Tampa, Florida – U.S. District Judge William F. Jung has sentenced Akbar Akram (44, Holiday) to serve a four-year term of federal probation for trafficking in protected water monitor lizards, in violation of the Lacey Act. The court also ordered Akbar to serve 90 days’ home detention and complete 288 hours of community service.
Akram had pleaded guilty on January 8, 2020.
According to the plea agreement, Akram admitted to illegally importing at least 20 live, water monitor lizards from the Philippines between January and December 2016, in violation of United States law and the Convention on International Trade in Endangered Species (CITES) Treaty. To avoid detection by United States customs authorities, the lizards were placed in socks, which were sealed closed with tape, and then concealed in the back panels of audio speakers or other electronic equipment. The equipment was then shipped via commercial carriers to Akram and his associate, who resided in Massachusetts. The customs declarations accompanying the shipments identified the content as audio speakers or similar electronics. Akram further admitted that he knew the monitor lizards he received had been imported into the United States in violation of CITES and the Endangered Species Act. Upon receiving the monitor lizards, he sold some of them to customers, including customers in Colorado, Connecticut, and Massachusetts.
“Wildlife trafficking is harsh and cruel. Operation Sound of Silence revealed that baby lizards were illegally collected, inhumanely packaged, and internationally trafficked with many arriving into the United States injured, sick or dead,” said Edward Grace, Assistant Director for the U.S. Fish & Wildlife Service Office of Law Enforcement. “The U.S. Fish and Wildlife Service remains dedicated to working alongside federal and international law enforcement agencies to apprehend and bring to justice U.S. citizens who seek to profit from the exploitation of wildlife.”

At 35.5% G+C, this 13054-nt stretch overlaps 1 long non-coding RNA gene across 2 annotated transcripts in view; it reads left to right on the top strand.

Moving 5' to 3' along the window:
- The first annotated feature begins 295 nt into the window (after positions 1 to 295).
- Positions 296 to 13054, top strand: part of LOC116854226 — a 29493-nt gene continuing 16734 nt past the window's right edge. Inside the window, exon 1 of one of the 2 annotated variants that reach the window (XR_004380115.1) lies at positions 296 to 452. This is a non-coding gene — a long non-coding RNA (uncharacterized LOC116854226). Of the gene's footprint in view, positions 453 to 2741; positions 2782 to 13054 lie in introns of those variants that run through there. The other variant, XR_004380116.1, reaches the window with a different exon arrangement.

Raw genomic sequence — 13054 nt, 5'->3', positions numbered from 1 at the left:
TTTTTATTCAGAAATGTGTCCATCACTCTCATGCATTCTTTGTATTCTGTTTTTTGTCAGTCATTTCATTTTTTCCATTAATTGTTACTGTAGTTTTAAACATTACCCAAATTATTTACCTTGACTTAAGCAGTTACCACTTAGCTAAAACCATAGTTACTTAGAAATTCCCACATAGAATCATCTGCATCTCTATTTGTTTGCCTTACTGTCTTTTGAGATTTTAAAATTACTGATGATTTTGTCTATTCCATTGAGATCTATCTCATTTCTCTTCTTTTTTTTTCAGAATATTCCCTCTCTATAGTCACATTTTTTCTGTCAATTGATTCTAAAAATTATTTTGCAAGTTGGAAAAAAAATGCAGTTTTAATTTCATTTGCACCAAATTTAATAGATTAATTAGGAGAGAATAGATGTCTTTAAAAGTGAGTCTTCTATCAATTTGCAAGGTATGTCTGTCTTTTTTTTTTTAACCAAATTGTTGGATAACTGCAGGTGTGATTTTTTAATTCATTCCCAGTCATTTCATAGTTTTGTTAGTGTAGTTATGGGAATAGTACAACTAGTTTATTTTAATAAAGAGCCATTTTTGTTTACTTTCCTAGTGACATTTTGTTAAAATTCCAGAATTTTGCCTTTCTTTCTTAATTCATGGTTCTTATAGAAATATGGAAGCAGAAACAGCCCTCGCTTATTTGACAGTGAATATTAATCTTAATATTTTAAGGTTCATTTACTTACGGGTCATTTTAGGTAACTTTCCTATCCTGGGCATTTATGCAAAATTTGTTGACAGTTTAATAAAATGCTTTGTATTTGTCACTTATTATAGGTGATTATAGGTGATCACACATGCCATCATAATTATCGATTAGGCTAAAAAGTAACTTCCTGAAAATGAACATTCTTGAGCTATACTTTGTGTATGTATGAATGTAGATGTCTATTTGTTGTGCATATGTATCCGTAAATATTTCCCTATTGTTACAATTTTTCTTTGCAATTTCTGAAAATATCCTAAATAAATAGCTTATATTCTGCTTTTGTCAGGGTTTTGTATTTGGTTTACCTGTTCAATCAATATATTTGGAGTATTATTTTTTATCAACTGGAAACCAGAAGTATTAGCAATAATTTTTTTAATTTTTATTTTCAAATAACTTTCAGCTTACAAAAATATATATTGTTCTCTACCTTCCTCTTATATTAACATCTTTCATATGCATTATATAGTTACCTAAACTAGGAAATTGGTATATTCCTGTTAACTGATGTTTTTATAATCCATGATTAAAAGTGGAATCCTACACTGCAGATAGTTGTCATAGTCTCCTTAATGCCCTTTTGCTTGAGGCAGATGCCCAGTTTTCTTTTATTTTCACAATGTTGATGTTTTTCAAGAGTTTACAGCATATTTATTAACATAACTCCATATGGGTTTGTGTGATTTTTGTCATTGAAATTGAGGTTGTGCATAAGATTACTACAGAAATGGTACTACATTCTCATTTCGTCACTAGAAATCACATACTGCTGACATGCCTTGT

Monitor lizard is the common name for lizards comprising the genus Varanus. Monitor lizard species (there are approximately 70) are characterized by elongated necks, heavy bodies, long-forked tongues, strong claws, and long tails. Monitor lizards have a vast geographical range and are native to Africa, Asia, and Oceania. Water monitor lizards are semi-aquatic monitor lizards endemic to South and Southeastern Asia. As their name suggests, they are water dependent and easily swim long distances. This ability has allowed them to inhabit many remote islands. Some species of water monitor lizard are common and abundant in the pet trade, while others are extremely rare and are found only on specific islands. In addition to suffering increasing habitat loss due to rainforest destruction, water monitor lizards are often illegally collected from the wild and killed for various uses. They are also targeted for their popularity in the international exotic pet trade. Exotic pet traders seek water monitor lizards due to their attractive patterns, unique colors, intelligence, and rarity. The yellow-headed water monitor (Varanus cumingi), the white-headed water monitor (Varanus nuchalis), and the marbled water monitor (Varanus marmoratus), are species of large monitor lizards endemic to the Philippines.
This case is part of Operation Sound of Silence, an ongoing effort by the Department of the Interior’s Fish and Wildlife Service Office of Law Enforcement, in coordination with the Department of Justice, to bring to justice those involved in the illegal taking and trafficking in protected species, including water monitor lizards. It was prosecuted by Assistant United States Attorney Colin P. McDonell and and Environmental Crimes Section Trial Attorneys Gary N. Donner and Erica H. Pencak.